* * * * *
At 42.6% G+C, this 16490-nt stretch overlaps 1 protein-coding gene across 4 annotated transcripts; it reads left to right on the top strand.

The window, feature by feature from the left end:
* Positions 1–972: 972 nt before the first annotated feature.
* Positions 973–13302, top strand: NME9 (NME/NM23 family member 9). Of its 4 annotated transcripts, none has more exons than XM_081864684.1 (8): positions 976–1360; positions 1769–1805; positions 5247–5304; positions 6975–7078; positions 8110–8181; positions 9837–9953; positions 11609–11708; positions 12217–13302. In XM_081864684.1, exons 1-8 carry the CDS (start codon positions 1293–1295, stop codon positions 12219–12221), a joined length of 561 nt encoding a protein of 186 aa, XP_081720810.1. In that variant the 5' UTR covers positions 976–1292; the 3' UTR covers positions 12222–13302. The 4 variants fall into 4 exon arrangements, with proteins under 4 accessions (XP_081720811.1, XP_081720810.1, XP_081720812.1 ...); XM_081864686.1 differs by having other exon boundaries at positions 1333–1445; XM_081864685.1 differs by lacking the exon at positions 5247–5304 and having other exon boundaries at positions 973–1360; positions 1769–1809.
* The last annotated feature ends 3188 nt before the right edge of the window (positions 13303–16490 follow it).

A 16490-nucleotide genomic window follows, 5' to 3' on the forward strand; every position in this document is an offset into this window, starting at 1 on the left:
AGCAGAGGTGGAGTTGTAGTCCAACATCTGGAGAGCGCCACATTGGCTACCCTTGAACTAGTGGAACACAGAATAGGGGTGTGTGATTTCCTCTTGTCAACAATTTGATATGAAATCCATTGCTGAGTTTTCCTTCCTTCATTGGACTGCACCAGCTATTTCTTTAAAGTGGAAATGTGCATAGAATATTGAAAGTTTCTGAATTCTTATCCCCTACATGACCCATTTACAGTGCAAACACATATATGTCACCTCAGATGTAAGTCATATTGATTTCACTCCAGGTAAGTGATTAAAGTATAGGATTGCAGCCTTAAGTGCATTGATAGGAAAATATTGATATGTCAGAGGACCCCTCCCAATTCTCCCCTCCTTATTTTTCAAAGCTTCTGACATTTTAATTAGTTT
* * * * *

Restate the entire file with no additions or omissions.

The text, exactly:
At 42.6% G+C, this 16490-nt stretch overlaps 1 protein-coding gene across 4 annotated transcripts; it reads left to right on the top strand.

The window, feature by feature from the left end:
* Positions 1–972: 972 nt before the first annotated feature.
* Positions 973–13302, top strand: NME9 (NME/NM23 family member 9). Of its 4 annotated transcripts, none has more exons than XM_081864684.1 (8): positions 976–1360; positions 1769–1805; positions 5247–5304; positions 6975–7078; positions 8110–8181; positions 9837–9953; positions 11609–11708; positions 12217–13302. In XM_081864684.1, exons 1-8 carry the CDS (start codon positions 1293–1295, stop codon positions 12219–12221), a joined length of 561 nt encoding a protein of 186 aa, XP_081720810.1. In that variant the 5' UTR covers positions 976–1292; the 3' UTR covers positions 12222–13302. The 4 variants fall into 4 exon arrangements, with proteins under 4 accessions (XP_081720811.1, XP_081720810.1, XP_081720812.1 ...); XM_081864686.1 differs by having other exon boundaries at positions 1333–1445; XM_081864685.1 differs by lacking the exon at positions 5247–5304 and having other exon boundaries at positions 973–1360; positions 1769–1809.
* The last annotated feature ends 3188 nt before the right edge of the window (positions 13303–16490 follow it).

A 16490-nucleotide genomic window follows, 5' to 3' on the forward strand; every position in this document is an offset into this window, starting at 1 on the left:
AGCAGAGGTGGAGTTGTAGTCCAACATCTGGAGAGCGCCACATTGGCTACCCTTGAACTAGTGGAACACAGAATAGGGGTGTGTGATTTCCTCTTGTCAACAATTTGATATGAAATCCATTGCTGAGTTTTCCTTCCTTCATTGGACTGCACCAGCTATTTCTTTAAAGTGGAAATGTGCATAGAATATTGAAAGTTTCTGAATTCTTATCCCCTACATGACCCATTTACAGTGCAAACACATATATGTCACCTCAGATGTAAGTCATATTGATTTCACTCCAGGTAAGTGATTAAAGTATAGGATTGCAGCCTTAAGTGCATTGATAGGAAAATATTGATATGTCAGAGGACCCCTCCCAATTCTCCCCTCCTTATTTTTCAAAGCTTCTGACATTTTAATTAGTTT